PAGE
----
Third time is the charm for San Bernardino mother in need of liver transplant

SAN BERNARDINO, Calif. (KABC) -- Every year, about six thousand liver transplants take place nationwide.

It's not a lot considering how many potential donors there could be. One San Bernardino woman came close to a life-saving organ donation twice, but it eluded her. She hopes her heart-wrenching story will inspire others to sign up to be organ donors.

Susan Christine Jackson, 56, of San Bernardino said when her liver failed, fatigue, jaundice and an inability to focus took over.

"My oldest son said it was like having your mom go on vacation for two years," Jackson said. And not being able to help her 14-year-old son with his homework was also painful for her.

Fatty liver disease put her on the transplant list.

"She and I both really despaired about whether or not she would get a transplant. She was just really suffering," said Dr. Michael Volk, the director of liver transplantation at Loma Linda University Medical Center.

When an organ becomes available, it goes to the first on the list - the person who is the most sick. But sometimes, that person may be too ill and can't tolerate a transplant at that point in time.

"So then it goes to the next person down," Volk said.

Jackson was "next person," twice. The first time, she checked into the hospital and thought she might receive half of a liver, but she ended up not getting it.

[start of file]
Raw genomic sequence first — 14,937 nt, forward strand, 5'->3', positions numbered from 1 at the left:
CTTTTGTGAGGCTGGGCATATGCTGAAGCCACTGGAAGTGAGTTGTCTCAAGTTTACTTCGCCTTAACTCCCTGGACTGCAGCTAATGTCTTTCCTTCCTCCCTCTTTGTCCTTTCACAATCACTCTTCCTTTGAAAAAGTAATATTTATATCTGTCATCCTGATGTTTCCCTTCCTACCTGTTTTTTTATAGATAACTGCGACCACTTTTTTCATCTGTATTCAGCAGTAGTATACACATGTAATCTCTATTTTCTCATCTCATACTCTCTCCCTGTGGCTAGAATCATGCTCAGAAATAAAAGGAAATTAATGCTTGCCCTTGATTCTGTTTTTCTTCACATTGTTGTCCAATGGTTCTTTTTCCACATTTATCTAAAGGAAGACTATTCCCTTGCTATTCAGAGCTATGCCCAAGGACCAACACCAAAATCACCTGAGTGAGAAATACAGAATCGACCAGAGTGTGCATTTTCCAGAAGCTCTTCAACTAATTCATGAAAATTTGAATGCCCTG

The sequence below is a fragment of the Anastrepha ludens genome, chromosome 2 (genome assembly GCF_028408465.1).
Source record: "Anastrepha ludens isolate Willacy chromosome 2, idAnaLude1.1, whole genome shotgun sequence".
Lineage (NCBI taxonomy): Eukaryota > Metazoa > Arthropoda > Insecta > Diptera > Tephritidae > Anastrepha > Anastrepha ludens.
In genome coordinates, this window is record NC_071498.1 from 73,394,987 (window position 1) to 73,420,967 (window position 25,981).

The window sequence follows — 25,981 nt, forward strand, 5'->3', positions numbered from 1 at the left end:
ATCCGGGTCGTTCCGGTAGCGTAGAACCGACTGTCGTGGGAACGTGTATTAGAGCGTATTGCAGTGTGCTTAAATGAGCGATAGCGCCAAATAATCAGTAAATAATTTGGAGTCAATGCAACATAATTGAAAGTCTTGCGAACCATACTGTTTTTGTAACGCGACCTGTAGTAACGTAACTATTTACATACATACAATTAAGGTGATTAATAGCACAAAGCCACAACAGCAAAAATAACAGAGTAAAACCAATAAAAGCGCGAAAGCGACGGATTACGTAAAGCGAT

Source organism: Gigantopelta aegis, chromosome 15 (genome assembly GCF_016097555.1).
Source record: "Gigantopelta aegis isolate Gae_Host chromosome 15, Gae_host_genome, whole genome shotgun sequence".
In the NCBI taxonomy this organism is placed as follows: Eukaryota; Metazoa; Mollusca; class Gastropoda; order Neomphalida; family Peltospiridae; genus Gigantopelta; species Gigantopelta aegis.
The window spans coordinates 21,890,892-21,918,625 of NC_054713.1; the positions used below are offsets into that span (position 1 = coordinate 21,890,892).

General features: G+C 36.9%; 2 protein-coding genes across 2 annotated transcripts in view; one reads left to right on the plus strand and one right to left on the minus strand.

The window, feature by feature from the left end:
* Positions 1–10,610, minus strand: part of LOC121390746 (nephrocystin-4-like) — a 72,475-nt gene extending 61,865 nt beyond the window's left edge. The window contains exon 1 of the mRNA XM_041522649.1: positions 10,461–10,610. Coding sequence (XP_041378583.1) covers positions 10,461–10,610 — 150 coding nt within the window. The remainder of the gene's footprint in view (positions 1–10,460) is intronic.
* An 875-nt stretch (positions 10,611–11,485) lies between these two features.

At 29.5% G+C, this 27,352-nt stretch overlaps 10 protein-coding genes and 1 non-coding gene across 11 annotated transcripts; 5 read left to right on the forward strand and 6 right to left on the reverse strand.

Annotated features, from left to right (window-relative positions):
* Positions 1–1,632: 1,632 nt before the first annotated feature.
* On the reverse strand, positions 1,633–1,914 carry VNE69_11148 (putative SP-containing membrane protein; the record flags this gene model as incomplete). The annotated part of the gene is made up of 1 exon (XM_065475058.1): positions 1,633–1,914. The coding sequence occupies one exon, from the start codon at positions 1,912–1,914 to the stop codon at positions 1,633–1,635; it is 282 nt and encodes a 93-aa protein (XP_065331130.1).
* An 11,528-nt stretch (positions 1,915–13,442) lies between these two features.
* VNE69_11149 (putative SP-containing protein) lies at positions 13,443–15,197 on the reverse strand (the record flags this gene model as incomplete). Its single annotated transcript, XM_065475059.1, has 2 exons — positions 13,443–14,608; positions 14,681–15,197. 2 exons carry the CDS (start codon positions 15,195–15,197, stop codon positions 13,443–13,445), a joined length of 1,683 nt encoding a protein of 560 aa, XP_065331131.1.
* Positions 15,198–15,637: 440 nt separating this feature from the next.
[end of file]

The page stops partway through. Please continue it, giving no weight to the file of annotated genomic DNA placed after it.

"They gave half of the liver to the child, and they gave the other half, which they were going to give the other half to me because they didn't think it would fit the other gentleman. But, it ended up fitting," Jackson said.

Afterwards, another call - another let down.

"And I prayed and I told God and I said I can't do this anymore," she said. "If its my time to go, take me."

Jackson was certain she would die waiting. Then, she received a third call.

"I didn't believe it until they put me on a gurney and they rolled me down to the surgery unit," she said. "God had a really big hand in this and I just want to tell people if you can find it in your heart, put that donor sticker on your license. And help somebody, even if it's not your loved one. It makes such a difference."

Months after her transplant, Jackson is back to being a central part of her family.
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